Looking forward and looking backward: Cognitive and experiential search
Citation: Giovanni Gavetti, Daniel Levinthal (2000) Looking forward and looking backward: Cognitive and experiential search. Administrative Science Quarterly (RSS)
Internet Archive Scholar (fulltext): Looking forward and looking backward: Cognitive and experiential search
Tagged: Business (RSS) cognition (RSS), search (RSS), organization theory (RSS), organization learning (RSS), learning (RSS)
Gavetti and Levinthal's paper presents a series of simulation-based models which attempt to unpack the difference between cognitive and experiential based forms of search. They define search in two ways:
- Cognitive search which is forward looking. They essentially model this by providing users with a "map" which essentially is represented by a map of the environment that is at a lower dimensionality than the actual environment.
- Experiential search which is based on previous experience in which on dimension is changed at a time.
Like other search papers, the authors use uses NK modeling (a technique developed by Stuart Kauffman for biological modeling). The effect is to model a multidimensional "fitness landscape." N refers to the number of distinct dimensions in the model -- in this case, the number of distinct policy choices an organization might make. K refers to the interdependence between choices -- in this case, the degree to which the payoff for one choice depends on the others. The interaction between the two can be seen as determining the number of peaks in the landscape.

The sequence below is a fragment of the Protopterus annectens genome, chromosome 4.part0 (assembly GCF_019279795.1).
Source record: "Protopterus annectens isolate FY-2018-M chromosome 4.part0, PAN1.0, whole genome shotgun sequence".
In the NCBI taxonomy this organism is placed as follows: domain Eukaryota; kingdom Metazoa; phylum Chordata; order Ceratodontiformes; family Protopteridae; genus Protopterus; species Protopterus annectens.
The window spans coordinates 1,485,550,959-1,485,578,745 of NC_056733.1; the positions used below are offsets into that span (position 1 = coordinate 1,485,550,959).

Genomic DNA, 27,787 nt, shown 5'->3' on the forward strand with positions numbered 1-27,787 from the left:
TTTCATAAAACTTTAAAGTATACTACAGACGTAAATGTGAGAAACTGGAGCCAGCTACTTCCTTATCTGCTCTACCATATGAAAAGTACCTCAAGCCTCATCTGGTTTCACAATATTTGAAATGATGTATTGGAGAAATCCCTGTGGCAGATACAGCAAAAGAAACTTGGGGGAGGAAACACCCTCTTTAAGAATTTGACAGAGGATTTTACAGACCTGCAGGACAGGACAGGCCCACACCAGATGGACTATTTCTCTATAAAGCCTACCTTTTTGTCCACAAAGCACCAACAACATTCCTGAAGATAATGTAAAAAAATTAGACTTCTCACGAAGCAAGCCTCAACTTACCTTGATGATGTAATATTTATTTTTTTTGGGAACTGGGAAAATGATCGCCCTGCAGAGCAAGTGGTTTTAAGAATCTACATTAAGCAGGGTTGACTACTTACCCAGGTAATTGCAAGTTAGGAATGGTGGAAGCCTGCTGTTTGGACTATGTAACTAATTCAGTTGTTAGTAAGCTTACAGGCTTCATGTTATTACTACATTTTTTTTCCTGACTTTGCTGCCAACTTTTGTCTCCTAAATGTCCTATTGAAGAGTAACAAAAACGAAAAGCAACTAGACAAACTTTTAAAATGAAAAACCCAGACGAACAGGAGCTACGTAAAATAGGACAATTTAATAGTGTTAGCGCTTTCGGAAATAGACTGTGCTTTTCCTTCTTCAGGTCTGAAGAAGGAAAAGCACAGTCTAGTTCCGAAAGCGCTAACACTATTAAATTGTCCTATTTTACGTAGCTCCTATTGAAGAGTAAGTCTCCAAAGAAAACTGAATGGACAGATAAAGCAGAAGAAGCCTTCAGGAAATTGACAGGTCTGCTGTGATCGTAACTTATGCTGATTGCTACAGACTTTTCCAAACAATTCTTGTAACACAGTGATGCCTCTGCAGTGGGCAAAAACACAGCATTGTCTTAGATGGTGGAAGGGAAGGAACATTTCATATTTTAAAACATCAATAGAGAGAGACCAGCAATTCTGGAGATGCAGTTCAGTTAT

The authors present a series of results from a variety of different models. Their basic finding is that the cognitive search does extremely well. When selection pressures are introduced, organizations engaged in cognitive search tend to dominate. They find that organizations that shift their representation do much less well than organizations that keep fixed representations.
They conclude by noting that:
- Cognitive representations can play an important role in seeding and constraining the process of experiential learning.
- That shifts in cognition can be effective, but often have dangerous effects.
- That cognitive and experiential search are largely complementation and that theories of bounded rationality and organization search should incorporate both forms of intelligence.
Theoretical and Practical Relevance
This paper is well known and highly cited because it is the first paper in organizational theory that figures out a way to model cognition and then model its effect on learning.
It is frequently cited just because of its model of cognition. By decoupling cognition from learning, the modelers can make a real attempt at building a richer attempt at learning.